Help the people in need
Given the extreme partisan politics displayed by Trump and McConnell in the past four-plus years, it is amusing to now hear Republicans complain about the lack of bipartisanship by President Joe Biden, Vice President Kamala Harris and Senate Majority Leader Chuck Schumer.
But, let’s set right-wing hypocrisy aside and focus on what really matters to American people who are suffering from Trump’s COVID malfeasance and economic wreckage.
People desperately need and want help. I don’t think they care if that relief comes from a partisan vote in Congress. They could care less if it is the result of “reconciliation.” That’s because the result will be bipartisan relief for everyone — Democrats, Republicans and independents.
Negotiating a compromise with those who supported Trump’s ruinous policies, practiced extreme partisan politics, and now want to provide less help to suffering people is not the solution. If Republicans in Congress don’t want to help people in need, that’s on them.
If Trump supporters are all that concerned that Biden rejects compromise, they are welcome to decline the money, decline the unemployment benefits, and decline everything else that is in President Biden’s much-needed COVID relief package.
— Michael Funke, Bend
Three questions for Bentz
After watching the Senate impeachment trial of Donald Trump, I am hoping that my newly elected Oregon Republican congressman, Cliff Bentz, has had second thoughts about his Jan. 13 vote to exonerate Donald Trump's Jan. 6 actions to incite a crowd to sack the Capitol and ignore congresspersons' pleas to call off the rioters. Even Mitch McConnell has acknowledged that Donald Trump's actions were inexcusable.
In remarks to the media, Bentz said the Jan. 13 'rush-to-judgment' impeachment would only divide the nation more and undercut efforts to get both parties working on key issues, such as COVID-19.
"I voted against impeachment because our focus should be on unifying our nation, ensuring a peaceful transition to the Biden administration,” Bentz said.
Even though Congressman Bentz is a conservative Republican, I would expect him to denounce a tyrannical Republican president who acted to overthrow American democracy.
My questions to Representative Bentz now:
1. Do you believe the 2020 election might actually have been stolen from Donald Trump? If so, why?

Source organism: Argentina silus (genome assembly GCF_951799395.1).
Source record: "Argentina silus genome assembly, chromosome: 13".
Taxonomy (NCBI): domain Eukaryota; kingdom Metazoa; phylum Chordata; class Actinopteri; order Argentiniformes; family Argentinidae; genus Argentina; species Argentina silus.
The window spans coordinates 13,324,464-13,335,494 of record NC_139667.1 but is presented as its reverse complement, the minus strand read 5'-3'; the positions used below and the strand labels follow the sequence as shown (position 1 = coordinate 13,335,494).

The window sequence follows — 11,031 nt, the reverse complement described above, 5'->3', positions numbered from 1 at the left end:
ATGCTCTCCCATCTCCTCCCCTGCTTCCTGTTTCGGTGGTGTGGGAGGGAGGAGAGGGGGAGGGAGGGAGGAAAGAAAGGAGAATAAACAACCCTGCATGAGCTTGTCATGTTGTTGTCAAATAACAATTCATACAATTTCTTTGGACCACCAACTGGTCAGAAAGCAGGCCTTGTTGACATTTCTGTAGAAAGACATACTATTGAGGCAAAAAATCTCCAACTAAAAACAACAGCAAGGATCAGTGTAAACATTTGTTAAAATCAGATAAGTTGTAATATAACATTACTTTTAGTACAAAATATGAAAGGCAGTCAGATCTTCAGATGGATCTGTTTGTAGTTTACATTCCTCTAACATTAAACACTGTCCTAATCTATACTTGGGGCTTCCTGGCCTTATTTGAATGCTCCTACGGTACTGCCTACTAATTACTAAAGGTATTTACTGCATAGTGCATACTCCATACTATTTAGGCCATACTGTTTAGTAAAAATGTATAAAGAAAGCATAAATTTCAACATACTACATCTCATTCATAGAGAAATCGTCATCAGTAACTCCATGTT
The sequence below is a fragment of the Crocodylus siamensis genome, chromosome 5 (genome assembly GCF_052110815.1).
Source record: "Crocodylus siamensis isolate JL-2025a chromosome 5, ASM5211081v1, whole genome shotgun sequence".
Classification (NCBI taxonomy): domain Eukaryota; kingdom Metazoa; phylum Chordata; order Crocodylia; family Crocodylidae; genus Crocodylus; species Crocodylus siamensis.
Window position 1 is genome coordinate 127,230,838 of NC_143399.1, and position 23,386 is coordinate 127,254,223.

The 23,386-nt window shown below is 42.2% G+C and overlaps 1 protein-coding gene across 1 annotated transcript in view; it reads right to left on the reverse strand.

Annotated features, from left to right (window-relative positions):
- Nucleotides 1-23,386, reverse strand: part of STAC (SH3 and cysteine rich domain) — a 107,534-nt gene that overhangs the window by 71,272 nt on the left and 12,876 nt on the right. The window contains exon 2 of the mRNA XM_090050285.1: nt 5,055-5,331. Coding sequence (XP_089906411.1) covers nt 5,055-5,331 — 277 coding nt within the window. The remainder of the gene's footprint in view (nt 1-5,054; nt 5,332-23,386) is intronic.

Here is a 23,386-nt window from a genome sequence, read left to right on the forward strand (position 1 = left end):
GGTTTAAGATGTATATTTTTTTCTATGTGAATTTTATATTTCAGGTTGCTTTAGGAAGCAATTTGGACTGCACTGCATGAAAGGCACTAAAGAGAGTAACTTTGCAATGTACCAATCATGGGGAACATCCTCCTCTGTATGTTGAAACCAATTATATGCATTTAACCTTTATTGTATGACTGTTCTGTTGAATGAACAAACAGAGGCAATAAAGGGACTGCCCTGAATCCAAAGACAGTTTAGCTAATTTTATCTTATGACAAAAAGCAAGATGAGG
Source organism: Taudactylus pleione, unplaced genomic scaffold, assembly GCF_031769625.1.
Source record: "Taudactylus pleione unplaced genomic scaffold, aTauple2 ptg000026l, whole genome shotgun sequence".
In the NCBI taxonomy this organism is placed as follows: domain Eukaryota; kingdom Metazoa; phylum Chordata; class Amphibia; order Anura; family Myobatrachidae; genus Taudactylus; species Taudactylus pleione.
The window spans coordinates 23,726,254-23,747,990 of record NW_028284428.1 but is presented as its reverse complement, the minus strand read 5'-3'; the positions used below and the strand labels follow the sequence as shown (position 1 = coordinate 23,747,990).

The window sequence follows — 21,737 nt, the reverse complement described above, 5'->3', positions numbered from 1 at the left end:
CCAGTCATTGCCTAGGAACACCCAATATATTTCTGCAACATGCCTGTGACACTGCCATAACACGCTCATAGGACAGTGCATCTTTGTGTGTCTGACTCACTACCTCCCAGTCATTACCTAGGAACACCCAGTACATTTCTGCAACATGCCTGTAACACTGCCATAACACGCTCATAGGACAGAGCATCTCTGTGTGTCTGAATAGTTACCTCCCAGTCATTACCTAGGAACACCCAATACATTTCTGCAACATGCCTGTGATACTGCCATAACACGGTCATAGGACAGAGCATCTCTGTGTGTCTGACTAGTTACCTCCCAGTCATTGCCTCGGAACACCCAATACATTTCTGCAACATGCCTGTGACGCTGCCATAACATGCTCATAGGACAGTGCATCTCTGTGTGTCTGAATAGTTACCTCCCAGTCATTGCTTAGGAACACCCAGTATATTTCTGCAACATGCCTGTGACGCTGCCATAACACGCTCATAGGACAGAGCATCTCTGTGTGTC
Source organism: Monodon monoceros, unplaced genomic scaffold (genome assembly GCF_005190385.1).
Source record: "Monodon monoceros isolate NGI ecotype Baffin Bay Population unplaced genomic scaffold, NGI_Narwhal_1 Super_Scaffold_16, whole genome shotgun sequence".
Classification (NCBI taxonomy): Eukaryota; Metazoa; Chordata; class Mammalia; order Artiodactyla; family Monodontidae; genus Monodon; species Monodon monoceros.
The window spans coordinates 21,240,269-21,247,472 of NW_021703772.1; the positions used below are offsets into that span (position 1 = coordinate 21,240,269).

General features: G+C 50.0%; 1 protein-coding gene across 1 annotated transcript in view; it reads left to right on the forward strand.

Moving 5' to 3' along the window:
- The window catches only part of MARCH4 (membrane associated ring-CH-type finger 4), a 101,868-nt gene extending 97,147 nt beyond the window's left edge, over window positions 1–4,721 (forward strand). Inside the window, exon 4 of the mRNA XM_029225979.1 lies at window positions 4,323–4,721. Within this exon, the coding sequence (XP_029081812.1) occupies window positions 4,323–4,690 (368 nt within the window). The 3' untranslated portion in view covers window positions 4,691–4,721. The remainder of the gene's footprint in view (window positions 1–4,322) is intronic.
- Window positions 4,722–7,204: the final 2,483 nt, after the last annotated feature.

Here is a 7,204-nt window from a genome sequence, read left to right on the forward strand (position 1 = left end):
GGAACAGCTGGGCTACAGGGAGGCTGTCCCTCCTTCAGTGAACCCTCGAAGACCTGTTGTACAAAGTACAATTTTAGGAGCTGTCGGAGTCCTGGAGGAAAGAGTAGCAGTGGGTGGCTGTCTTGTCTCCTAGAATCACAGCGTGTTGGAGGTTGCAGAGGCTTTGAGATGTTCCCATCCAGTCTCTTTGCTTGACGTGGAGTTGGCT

2. Assuming time constraints would not preclude a fair investigation and trial, and knowing what you now know, would you still vote “no” against Trump's impeachment ?
3. Do you support Donald Trump as a leader of the Republican Party?
— Brad Raffle, Bend
Last year, 185,884 illegal immigrants were deported and 64% had pending charges, or criminal convictions. This included 1,900 homicides, 3,800 robberies and 37,000 assaults; 4,276 were gang members.
I don't want my children, grandchildren or the country subjected to the illegal activities of criminal immigrants, which the Biden administration seems willing to do. How many people know that over 10% of inmates in Oregon's prisons are in the U.S. illegally?
Yes, most immigrants are honest, hardworking individuals, but how can people believe it is OK for thousands of immigrants to pour across the border illegally, ahead of many others who are working hard to come here legally?
— John Williams, Bend
Holding officials accountable
I wish to comment on the latest attempt by the legislative branch of these United States to address the will of the people.
To my admittedly limited viewpoint it is not about the history of impeachment, it should not be about retribution and ought not to be about gamesmanship, but needs to be about accountability. If the impeachment process does not work to address that, then how else (besides the democratic election process) do the citizens of the United States hold its elected officials accountable? And given that the democratic election process is held in such contempt by such a large segment of the population, what other avenue(s) do the regular citizens of this country have? And even though I am an eternal optimist, in this I despair.
— Neil Erickson, Powell Butte